Longhorn build 3683 is the ‘youngest’ of all Longhorn builds we have access to, dating back to September 2002. As such you might expect it to be very similar to XP and Server 2003 versions of Windows. When looking superficially at this build this may seem to be correct, but for those that care to take a closer look there are plenty of new features to be found throughout this build. Moreover, when taking a look under the hood, it becomes apparent that technologies like desktop compositing and WinFS had already largely been implemented by this time. On this page I’ll point out some of the often missed/forgotten features present in this build.
WinFS and virtual folders
WinFS, in contrast to later builds, indexes the complete root drive of the computer. Because of consistent performance issues, later builds only index small parts of the drive. Though implemented, virtual folders still lack in functionality. Various pivots are available making it easy to find the files you are looking for. All files in a virtual folder show a file size of 0 bytes.
StartUp Applications Monitor
Even though this feature was already available through another tool –msconfig – this is a more user friendly way of presenting applications that automatically start with Windows. This tab is found in Performance settings in System Properties.
Albums & playlists
It is possible to create collections of pictures or songs by creating an album or playlist respectively. After creation the album/playlist is rather useless. Opening a created album will result in the playlist dialog appearing, showing your pictures as songs. There is no possibility to actually play songs from a created playlist.
Music files in a virtual folder can be rated 0 trough 5 stars.
New buttons in toolbar
A couple of new buttons can be found in this build that can be added to the toolbar.
From left to right you see the following options:
Customise your viewing experience by selecting a size for items in the list view.
Show or hide the new Avalon details pane on top of the classic list view. The details pane can show quick file information and a preview of the selected file.
Lists various sorting modes for the current folder supported and driven by WinFS.
Open file dialog
A restyled version of the open file dialog is present. The new dialog presents some newly implemented explorer features to the user such as pivots and zooming.
File copy resolver
Whenever NewResolve is enabled this dialog will pop-up when copying a file to a location in which a file with the same name already exists. Its style reminds a bit of an earlier Microsoft project; Neptune. This feature is unique in that it is one of only a few things NOT implemented in Avalon which might mean it was a rather early addition to Longhorn.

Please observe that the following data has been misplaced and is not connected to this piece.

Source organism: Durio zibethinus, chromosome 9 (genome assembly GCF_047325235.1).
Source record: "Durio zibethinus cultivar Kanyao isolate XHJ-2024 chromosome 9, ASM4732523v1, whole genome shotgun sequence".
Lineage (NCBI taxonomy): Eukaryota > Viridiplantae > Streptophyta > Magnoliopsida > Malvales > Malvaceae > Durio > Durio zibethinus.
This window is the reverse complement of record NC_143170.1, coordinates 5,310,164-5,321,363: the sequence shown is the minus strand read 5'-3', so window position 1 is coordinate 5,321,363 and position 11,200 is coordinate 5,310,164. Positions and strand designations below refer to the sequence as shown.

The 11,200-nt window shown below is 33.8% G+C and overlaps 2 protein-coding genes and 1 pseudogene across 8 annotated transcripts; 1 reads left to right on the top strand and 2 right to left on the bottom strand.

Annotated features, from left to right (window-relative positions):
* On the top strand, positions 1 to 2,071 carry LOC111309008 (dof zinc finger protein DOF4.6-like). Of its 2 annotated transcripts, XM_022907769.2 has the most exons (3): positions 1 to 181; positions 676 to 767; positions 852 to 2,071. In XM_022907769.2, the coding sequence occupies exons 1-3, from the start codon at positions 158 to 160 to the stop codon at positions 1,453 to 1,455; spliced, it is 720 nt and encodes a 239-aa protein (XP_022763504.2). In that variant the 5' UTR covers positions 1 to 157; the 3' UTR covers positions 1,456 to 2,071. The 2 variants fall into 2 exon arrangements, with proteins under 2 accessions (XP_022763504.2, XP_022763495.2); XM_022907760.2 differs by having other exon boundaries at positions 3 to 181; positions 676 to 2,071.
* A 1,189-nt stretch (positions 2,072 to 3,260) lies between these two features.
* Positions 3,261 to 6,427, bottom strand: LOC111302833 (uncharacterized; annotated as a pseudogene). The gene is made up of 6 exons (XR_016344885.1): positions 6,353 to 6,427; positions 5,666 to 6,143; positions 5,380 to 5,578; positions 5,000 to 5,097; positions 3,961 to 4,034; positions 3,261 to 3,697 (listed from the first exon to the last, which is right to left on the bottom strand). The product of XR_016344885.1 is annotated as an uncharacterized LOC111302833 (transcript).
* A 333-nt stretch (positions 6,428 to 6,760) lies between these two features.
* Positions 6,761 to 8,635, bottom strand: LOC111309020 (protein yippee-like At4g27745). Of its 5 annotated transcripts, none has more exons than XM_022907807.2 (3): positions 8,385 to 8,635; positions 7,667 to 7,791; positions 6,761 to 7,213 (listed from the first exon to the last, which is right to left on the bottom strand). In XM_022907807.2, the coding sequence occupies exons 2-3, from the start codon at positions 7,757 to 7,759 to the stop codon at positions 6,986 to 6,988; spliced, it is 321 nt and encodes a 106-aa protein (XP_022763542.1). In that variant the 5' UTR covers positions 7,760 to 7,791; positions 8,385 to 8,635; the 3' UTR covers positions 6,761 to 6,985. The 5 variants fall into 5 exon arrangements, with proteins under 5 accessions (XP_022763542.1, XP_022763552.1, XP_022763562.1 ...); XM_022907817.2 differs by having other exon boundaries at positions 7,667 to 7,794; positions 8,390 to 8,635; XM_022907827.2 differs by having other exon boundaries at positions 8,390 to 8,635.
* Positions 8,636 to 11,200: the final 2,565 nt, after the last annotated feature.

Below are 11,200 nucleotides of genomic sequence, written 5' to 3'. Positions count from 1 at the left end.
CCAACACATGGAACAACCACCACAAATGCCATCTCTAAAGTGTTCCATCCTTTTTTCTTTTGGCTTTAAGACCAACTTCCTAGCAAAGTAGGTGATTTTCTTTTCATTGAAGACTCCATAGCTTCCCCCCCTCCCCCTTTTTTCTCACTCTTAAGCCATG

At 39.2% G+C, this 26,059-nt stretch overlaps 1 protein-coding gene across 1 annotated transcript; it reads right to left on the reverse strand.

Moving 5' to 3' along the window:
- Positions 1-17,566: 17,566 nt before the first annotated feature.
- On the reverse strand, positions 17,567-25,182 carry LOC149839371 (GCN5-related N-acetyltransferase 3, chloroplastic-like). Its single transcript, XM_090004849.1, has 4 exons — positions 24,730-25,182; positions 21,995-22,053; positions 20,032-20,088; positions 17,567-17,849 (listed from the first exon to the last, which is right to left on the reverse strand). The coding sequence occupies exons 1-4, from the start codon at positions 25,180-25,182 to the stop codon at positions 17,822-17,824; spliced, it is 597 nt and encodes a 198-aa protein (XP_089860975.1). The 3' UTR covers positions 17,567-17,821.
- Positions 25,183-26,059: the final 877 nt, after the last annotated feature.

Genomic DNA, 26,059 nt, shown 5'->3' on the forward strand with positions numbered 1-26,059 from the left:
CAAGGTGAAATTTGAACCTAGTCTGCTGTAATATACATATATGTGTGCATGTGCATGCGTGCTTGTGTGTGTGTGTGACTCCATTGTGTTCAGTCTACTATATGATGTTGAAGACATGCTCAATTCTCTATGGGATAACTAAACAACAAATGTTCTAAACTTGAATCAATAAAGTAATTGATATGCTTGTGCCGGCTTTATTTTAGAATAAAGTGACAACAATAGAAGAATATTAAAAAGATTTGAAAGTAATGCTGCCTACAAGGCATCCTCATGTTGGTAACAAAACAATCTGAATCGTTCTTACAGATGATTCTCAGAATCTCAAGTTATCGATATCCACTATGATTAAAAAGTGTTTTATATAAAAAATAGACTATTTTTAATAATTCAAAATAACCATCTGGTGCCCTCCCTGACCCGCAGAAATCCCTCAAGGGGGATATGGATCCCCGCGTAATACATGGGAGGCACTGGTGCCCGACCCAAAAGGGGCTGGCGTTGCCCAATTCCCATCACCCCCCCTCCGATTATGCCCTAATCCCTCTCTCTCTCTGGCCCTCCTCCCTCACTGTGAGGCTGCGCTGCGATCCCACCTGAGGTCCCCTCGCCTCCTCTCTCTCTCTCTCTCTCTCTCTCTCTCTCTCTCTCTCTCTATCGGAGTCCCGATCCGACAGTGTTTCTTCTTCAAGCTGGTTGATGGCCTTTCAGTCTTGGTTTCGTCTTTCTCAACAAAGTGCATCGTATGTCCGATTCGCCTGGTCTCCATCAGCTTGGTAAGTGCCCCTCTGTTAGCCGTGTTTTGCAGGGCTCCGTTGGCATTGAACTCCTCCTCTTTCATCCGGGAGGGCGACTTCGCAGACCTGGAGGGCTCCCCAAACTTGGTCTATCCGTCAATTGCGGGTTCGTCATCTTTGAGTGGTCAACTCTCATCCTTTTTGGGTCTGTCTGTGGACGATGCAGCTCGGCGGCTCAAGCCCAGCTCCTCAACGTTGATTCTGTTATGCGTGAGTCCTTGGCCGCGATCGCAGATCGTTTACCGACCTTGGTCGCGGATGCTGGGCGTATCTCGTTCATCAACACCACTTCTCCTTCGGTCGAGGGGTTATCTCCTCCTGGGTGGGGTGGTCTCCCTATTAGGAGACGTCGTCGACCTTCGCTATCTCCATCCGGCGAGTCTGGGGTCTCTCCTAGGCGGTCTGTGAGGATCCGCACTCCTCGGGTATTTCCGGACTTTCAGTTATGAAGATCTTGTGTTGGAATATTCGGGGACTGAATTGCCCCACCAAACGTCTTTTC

Windows Registry Editor Version 5.00 [HKEY_CURRENT_USER\Software\Microsoft\Windows\CurrentVersion\Explorer] "NewResolve"=dword:00000001
A detailed introduction dialog was added for working with briefcases. This little dialog can be invoked by running
Sniffing API calls revealed that system dialogs are using an all new branding API exported by Kernel32.dll. Dialogs like sysdm.cpl use this API to obtain branding information like the SKU and version. Using the
GetOSProductNameW function one is able to obtain the following information. The argument of the function is a 7-bit long binary value. This value functions as a bit-mask, enabling/disabling certain parts of the branding information.
- Company name – Microsoft
- Product name – Windows
- Product revision – Longhorn XP
- Stock Keeping Unit – Professional
- Blank –
- Version – Version 2003
- Copyright – Copyright c 1981-2003 Microsoft Corporation
The binary value 1111111 (that’s 127 in decimal) will yield the complete branding string of all the above info concatenated.
The application below uses P/Invoke to call the new function with decimals as argument.
This application is available on GitHub right here
The default screensaver in this build, logon.scr, has been altered to take advantage of the branding API and uses one of its functions to load the appropriate branding bitmap.
Game Definition files
In preparation for a Game explorer, the Game Definition File (GDF) format was introduced. Game definitions are an extension of the Application Definition File (ADF) format used by WinFS to represent legacy (read pre-longhorn) applications. GDF files are backed by managed code providing extra functionality such as the (un)blocking and updating of games. There is even a news reader to get the latest game related news for a specific game. At the time of this build this feature was seemingly in a very early state; online resources are hardcoded to internal shares and database schemes are simply missing.
Although incomplete and mostly unusable, the GDF file type itself is picked-up by explorer.
Download your own copy of our little ‘game’ here.
Although very buggy, this build too sports the new desktop compositing engine. So far I have only been able to get this working on real hardware – it simply refuses to start in any VM configuration. Upon enabling DCE the desktop wallpaper disappeared.